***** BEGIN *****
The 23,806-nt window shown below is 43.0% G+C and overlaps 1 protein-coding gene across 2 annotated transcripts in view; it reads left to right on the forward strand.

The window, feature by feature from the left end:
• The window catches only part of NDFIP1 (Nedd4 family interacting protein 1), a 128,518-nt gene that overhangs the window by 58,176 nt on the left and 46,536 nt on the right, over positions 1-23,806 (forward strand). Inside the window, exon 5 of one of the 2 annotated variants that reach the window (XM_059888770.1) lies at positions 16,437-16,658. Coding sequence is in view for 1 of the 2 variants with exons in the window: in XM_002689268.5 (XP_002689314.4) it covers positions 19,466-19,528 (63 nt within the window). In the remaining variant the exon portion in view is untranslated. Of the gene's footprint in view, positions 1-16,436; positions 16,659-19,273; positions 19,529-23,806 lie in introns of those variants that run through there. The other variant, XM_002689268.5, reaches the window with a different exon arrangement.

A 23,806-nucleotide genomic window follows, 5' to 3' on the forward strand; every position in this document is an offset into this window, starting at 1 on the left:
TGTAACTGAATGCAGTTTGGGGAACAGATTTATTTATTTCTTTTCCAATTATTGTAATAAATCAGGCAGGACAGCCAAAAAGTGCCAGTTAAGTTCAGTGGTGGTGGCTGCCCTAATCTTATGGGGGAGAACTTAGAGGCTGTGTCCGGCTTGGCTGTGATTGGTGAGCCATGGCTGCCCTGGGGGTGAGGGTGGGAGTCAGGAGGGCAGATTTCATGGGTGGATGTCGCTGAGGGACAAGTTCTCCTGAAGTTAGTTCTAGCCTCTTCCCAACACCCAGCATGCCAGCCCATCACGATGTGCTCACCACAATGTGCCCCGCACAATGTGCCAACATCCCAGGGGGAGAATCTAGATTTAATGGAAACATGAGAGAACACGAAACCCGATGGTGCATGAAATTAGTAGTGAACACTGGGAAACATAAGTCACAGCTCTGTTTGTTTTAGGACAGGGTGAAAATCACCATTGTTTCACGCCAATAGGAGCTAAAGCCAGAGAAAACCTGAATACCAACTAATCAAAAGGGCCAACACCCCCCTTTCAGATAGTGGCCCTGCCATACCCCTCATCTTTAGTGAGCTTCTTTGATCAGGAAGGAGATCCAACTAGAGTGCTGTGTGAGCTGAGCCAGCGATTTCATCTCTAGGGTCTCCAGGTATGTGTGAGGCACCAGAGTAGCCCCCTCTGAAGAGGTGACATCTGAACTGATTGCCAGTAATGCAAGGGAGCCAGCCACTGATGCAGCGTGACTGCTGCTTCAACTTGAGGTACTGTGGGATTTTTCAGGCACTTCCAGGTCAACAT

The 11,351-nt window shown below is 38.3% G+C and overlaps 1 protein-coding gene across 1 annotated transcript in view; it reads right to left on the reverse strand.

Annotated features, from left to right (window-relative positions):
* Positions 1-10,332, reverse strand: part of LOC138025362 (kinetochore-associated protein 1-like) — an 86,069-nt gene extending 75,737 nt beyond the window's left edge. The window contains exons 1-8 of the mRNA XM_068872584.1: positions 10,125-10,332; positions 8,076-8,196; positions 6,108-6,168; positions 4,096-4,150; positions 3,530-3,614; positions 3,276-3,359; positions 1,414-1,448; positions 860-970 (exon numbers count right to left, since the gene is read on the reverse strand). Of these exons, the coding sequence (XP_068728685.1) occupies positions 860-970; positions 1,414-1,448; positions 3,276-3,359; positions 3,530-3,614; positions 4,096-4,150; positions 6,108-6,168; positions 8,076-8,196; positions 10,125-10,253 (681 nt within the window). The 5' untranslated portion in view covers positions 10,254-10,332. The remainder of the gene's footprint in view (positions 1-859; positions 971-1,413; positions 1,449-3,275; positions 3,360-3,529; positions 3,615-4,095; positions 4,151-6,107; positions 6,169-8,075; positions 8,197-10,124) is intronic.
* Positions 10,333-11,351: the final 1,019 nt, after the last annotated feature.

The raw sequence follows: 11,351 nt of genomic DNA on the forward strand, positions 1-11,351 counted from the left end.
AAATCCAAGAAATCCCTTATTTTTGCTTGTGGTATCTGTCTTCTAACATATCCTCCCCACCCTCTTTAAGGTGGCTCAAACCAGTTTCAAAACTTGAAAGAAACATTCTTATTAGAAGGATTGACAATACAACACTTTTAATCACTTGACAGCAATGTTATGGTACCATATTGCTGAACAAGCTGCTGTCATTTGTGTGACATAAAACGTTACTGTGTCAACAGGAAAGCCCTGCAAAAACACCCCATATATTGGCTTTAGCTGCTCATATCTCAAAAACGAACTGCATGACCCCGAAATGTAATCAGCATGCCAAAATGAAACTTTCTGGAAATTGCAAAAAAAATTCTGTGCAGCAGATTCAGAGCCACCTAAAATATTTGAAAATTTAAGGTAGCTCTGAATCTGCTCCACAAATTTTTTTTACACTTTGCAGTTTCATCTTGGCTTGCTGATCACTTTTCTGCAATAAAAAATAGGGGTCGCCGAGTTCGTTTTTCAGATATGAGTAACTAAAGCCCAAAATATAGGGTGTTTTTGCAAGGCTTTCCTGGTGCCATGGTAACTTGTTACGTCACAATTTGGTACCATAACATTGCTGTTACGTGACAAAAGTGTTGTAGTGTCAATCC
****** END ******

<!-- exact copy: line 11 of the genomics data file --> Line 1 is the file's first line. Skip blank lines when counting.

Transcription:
AAATCCAAGAAATCCCTTATTTTTGCTTGTGGTATCTGTCTTCTAACATATCCTCCCCACCCTCTTTAAGGTGGCTCAAACCAGTTTCAAAACTTGAAAGAAACATTCTTATTAGAAGGATTGACAATACAACACTTTTAATCACTTGACAGCAATGTTATGGTACCATATTGCTGAACAAGCTGCTGTCATTTGTGTGACATAAAACGTTACTGTGTCAACAGGAAAGCCCTGCAAAAACACCCCATATATTGGCTTTAGCTGCTCATATCTCAAAAACGAACTGCATGACCCCGAAATGTAATCAGCATGCCAAAATGAAACTTTCTGGAAATTGCAAAAAAAATTCTGTGCAGCAGATTCAGAGCCACCTAAAATATTTGAAAATTTAAGGTAGCTCTGAATCTGCTCCACAAATTTTTTTTACACTTTGCAGTTTCATCTTGGCTTGCTGATCACTTTTCTGCAATAAAAAATAGGGGTCGCCGAGTTCGTTTTTCAGATATGAGTAACTAAAGCCCAAAATATAGGGTGTTTTTGCAAGGCTTTCCTGGTGCCATGGTAACTTGTTACGTCACAATTTGGTACCATAACATTGCTGTTACGTGACAAAAGTGTTGTAGTGTCAATCC